“Every truth has two sides; it is as well to look at both before we commit ourselves to either.” ~Aesop
The teacher walked into the room to see one boy punch the other in the arm. Quickly, she chastised the offender and checked to be sure the victim was ok. “But Teacher,” said the offender, “he hit me first…” The teacher was sure of what she had seen, and only one child sat out at recess that day. The policeman pulled over the speeding car and as the driver tried to explain what happened that he was driving so fast, the officer admonished him for breaking the law, remarking that he didn’t need to hear an excuse. Yes, the student punched the other student. Yes, the driver was traveling over the speed limit. Yes, but… It was true that these people appeared to have made bad choices but there were reasons, good reasons. Maybe the other student should have been punished for his actions, too. Maybe the driver could have gotten off with a warning because he was hurrying to get to the hospital where his wife was dying. As Aesop noted, there are two sides to every truth, but it would seem we seldom look at both before we commit ourselves to one.
In my life, I have had a handful of times in which relationships have been permanently changed because of someone’s thinking there was only one side to the truth. When I have been at fault, I’ve usually attempted, almost begged, to apologize for my rush to judgment. I like relationships to be harmonious. It’s much more difficult when the other person rushes to judgment and worse when others believe that as truth. If you’ve ever been on the judged side, you surely know that it was no fable of Aesop’s — there really are two sides to every truth, there is always another side to the story. How valuable do you think it is to hear the other side to your truth?
No one you meet has the same story you have. Our experiences — of childhood when the popular kid made fun of us or as adults when we thought we were at the top of our game and lost everything — affect how we behave in situations every single day. A friend of mine, having heard me mention the importance of recognizing that there are two sides to every story, mentioned that in her business, retreat clients are taught this very thing. Taking time to interview one of the other participants, they are then asked to introduce the other person as if they were the other person. What a unique concept!
I love the idea from Mark Goulston and John Ullmen (Harvard Business Review) that we need to come from our here to their there. While their idea was written for business people looking to influence others, it applies to each of us as we take the time to discover there is another side to the truth which we hadn’t considered. The only way for us to achieve that is for us to listen to the other side, and that is something too few of us are willing to do.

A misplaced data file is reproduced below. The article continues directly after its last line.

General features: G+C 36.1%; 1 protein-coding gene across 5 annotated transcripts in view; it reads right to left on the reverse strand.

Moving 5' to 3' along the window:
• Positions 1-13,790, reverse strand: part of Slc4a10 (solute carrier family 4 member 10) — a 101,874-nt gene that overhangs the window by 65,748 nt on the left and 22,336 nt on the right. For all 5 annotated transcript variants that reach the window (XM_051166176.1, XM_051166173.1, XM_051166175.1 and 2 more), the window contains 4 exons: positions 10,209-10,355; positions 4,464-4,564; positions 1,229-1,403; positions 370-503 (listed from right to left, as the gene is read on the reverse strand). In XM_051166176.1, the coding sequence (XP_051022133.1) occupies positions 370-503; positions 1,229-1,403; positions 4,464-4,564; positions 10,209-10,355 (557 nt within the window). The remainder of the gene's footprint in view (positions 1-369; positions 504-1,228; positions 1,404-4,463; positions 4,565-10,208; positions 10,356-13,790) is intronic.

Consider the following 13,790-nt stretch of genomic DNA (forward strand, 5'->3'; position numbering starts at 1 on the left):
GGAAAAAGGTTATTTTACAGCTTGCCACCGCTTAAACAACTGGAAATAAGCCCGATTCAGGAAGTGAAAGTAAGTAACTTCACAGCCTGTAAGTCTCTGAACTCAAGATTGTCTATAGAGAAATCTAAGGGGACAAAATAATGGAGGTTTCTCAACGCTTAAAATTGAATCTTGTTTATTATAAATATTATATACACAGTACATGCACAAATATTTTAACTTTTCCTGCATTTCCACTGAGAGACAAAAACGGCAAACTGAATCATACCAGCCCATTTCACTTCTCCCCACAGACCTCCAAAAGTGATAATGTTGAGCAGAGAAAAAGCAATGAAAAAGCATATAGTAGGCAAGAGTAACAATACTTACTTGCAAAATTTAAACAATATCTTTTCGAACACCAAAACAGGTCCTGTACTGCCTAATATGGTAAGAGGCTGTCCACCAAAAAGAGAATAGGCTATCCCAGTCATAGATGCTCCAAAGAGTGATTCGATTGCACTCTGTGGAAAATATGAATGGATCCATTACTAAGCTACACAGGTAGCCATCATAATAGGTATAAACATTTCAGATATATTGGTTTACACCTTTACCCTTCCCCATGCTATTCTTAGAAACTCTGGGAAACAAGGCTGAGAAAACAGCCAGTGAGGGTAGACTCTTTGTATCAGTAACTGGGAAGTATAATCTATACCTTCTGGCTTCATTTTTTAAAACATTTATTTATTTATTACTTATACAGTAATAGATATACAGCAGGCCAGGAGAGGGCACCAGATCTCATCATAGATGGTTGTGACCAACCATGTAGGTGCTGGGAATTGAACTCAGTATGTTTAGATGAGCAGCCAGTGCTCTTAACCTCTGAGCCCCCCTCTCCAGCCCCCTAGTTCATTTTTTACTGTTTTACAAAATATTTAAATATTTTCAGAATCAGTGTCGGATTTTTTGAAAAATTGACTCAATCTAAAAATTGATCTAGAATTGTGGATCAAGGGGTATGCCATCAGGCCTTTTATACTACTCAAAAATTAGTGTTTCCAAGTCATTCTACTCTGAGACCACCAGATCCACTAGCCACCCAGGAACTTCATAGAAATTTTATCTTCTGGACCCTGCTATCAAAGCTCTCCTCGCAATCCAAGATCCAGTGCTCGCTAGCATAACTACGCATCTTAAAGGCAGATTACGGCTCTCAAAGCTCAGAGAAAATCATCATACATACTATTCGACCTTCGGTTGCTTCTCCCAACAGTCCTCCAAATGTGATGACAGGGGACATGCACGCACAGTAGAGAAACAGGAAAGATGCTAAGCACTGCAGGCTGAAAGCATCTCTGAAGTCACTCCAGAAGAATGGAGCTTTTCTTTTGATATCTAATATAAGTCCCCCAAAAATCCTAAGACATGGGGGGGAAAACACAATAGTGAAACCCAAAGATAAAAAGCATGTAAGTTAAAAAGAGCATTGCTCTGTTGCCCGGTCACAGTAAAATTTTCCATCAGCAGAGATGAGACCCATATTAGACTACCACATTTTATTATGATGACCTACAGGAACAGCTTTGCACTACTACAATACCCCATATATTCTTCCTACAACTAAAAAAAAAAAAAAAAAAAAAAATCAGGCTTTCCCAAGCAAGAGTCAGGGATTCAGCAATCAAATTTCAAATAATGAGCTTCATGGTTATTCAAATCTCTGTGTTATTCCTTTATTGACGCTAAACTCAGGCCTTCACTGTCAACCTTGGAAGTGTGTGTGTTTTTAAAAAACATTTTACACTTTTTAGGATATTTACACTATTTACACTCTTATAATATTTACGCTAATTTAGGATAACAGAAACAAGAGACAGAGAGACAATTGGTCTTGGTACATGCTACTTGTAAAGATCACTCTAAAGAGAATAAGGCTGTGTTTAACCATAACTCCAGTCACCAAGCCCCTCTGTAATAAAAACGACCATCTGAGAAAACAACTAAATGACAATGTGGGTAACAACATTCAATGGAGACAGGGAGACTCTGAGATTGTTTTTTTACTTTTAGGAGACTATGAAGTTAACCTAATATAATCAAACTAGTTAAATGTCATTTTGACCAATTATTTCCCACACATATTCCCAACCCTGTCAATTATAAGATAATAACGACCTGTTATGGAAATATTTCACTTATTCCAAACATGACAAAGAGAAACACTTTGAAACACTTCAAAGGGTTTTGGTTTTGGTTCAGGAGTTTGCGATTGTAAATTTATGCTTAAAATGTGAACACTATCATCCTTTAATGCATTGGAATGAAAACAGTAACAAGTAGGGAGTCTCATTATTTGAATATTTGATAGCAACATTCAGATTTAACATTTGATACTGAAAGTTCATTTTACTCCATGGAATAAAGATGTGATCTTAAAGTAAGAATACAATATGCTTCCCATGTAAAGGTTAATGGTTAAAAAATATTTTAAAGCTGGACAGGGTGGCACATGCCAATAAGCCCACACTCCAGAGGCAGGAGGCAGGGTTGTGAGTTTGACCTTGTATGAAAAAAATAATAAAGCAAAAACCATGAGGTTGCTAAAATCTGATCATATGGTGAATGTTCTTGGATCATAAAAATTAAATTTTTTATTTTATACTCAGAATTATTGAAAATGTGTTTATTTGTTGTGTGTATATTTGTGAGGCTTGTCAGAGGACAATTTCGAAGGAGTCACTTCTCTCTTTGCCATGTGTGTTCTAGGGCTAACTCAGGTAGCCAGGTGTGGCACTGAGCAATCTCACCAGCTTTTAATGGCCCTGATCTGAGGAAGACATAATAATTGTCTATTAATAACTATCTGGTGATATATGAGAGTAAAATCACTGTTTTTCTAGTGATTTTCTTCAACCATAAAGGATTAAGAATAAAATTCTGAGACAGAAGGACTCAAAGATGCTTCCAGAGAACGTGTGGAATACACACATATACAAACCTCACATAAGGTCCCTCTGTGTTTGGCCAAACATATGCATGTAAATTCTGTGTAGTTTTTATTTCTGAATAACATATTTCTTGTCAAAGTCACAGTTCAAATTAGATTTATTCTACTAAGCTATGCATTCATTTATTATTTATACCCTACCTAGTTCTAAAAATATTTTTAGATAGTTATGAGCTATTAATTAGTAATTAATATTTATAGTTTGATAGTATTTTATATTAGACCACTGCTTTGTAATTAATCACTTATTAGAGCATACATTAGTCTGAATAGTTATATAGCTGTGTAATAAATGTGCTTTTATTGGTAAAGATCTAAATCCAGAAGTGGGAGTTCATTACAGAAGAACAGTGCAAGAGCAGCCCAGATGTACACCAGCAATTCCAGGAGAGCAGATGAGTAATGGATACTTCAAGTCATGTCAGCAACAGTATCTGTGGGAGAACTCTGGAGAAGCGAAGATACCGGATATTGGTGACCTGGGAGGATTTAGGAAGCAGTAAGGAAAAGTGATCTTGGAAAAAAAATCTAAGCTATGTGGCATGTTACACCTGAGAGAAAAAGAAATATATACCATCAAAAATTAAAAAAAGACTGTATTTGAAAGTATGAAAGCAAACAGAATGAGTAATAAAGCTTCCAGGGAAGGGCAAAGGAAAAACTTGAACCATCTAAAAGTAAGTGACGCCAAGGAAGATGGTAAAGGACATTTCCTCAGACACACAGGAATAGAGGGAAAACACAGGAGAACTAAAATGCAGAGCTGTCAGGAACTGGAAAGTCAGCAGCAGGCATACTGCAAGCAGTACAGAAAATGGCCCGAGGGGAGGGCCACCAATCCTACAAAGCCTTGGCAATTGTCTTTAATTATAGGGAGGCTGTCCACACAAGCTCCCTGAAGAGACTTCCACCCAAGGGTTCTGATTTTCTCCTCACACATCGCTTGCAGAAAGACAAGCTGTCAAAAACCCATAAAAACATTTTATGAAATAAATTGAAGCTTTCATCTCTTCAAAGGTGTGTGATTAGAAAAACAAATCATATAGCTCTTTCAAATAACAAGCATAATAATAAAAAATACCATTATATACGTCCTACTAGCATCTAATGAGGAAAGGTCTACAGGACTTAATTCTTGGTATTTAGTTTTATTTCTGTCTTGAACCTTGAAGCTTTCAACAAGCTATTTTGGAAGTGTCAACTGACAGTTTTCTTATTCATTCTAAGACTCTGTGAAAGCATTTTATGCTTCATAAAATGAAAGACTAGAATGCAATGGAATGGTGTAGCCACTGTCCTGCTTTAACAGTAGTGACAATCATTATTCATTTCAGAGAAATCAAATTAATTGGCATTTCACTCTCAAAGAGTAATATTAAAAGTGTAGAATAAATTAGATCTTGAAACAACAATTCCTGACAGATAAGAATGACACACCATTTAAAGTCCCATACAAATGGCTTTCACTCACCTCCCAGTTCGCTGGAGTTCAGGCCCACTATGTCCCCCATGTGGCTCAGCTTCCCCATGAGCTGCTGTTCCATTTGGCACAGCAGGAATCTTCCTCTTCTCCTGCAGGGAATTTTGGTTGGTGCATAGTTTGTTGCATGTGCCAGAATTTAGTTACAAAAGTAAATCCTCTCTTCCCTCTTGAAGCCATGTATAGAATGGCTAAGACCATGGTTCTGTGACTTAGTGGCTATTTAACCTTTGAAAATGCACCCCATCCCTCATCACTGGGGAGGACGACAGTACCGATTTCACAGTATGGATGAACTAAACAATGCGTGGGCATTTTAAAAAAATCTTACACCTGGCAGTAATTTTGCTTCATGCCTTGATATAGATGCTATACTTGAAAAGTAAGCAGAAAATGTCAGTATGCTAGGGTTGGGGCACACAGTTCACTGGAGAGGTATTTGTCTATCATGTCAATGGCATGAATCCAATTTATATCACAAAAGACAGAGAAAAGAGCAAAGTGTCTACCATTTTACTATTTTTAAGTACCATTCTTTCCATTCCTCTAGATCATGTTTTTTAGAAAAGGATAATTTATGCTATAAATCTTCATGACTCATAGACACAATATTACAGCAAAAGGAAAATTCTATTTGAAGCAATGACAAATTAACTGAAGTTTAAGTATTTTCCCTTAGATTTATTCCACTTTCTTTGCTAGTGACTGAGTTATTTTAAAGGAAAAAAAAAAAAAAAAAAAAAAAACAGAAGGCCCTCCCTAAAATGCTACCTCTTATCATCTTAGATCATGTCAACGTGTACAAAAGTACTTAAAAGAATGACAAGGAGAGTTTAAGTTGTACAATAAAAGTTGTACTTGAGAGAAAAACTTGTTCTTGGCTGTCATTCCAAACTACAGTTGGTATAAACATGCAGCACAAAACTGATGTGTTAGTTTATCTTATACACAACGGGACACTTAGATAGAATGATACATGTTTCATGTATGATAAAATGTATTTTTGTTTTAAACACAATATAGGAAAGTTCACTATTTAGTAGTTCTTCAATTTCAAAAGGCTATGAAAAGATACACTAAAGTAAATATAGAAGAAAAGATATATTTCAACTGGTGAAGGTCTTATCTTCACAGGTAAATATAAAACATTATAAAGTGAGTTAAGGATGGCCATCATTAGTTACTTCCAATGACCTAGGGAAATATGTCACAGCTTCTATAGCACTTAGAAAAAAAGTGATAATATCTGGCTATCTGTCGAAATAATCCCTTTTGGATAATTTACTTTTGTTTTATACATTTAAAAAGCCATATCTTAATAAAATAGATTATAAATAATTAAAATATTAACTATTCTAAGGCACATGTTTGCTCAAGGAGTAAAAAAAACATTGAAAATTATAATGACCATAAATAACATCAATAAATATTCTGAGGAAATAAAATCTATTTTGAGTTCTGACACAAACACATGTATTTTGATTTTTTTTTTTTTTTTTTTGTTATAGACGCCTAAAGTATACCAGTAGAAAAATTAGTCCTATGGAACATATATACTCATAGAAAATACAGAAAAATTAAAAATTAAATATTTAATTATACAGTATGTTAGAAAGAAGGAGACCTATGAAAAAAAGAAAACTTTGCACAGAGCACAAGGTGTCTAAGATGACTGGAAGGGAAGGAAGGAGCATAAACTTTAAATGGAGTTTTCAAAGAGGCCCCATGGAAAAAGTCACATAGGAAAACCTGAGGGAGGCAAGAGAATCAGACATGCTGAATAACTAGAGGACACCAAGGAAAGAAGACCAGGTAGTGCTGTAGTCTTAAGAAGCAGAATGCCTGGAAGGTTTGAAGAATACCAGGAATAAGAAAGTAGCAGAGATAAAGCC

Maybe we don’t listen well to other people because we are afraid of knowing someone else’s truth, of knowing that our side of truth isn’t the only one. If you’ve talked to me for very long about many issues, you know that I believe fear naturally drives many of the choices we make. Fear can hold us back and fear can motivate us. If I grew up not knowing where the next meal would come from, it might be the fear of being hungry which will drive me to find a way to always have plenty. If you are afraid of your superiors thinking you aren’t doing a good job, you might take your fear and impose it on those working under you. I believe it is fear that keeps us from wanting to understand another person’s situation or perspective.
I’ll challenge you, though, to trust that there is nothing more empowering than offering compassion, empathy, and awareness to another person. There is nothing that will make us greater humans than listening to (and hearing) people’s stories of why their there is so far from our here.
I asked my friend what the takeaway was after hearing participants introduce themselves as if they were the other person, and it was this: “The information they know, how they listened, what they remember about what the other person said, is not enough to do that kind of an introduction about the other person. They did not listen well enough, they did not ask enough questions.”
It seems to me, then, that our job this week is to ask questions and to listen to the things said (and not said) so that we might better understand why another person’s there seems so far away from our here. Maybe next week, we can take the two sides of the story and figure out how to bring better things to our lives, to our companies, and to our classrooms, but for today let’s begin with recognizing that someone else’s version of the truth isn’t necessarily right or wrong. Let’s begin with honoring the possibility that when your side and mine come together, we might discover a better truth.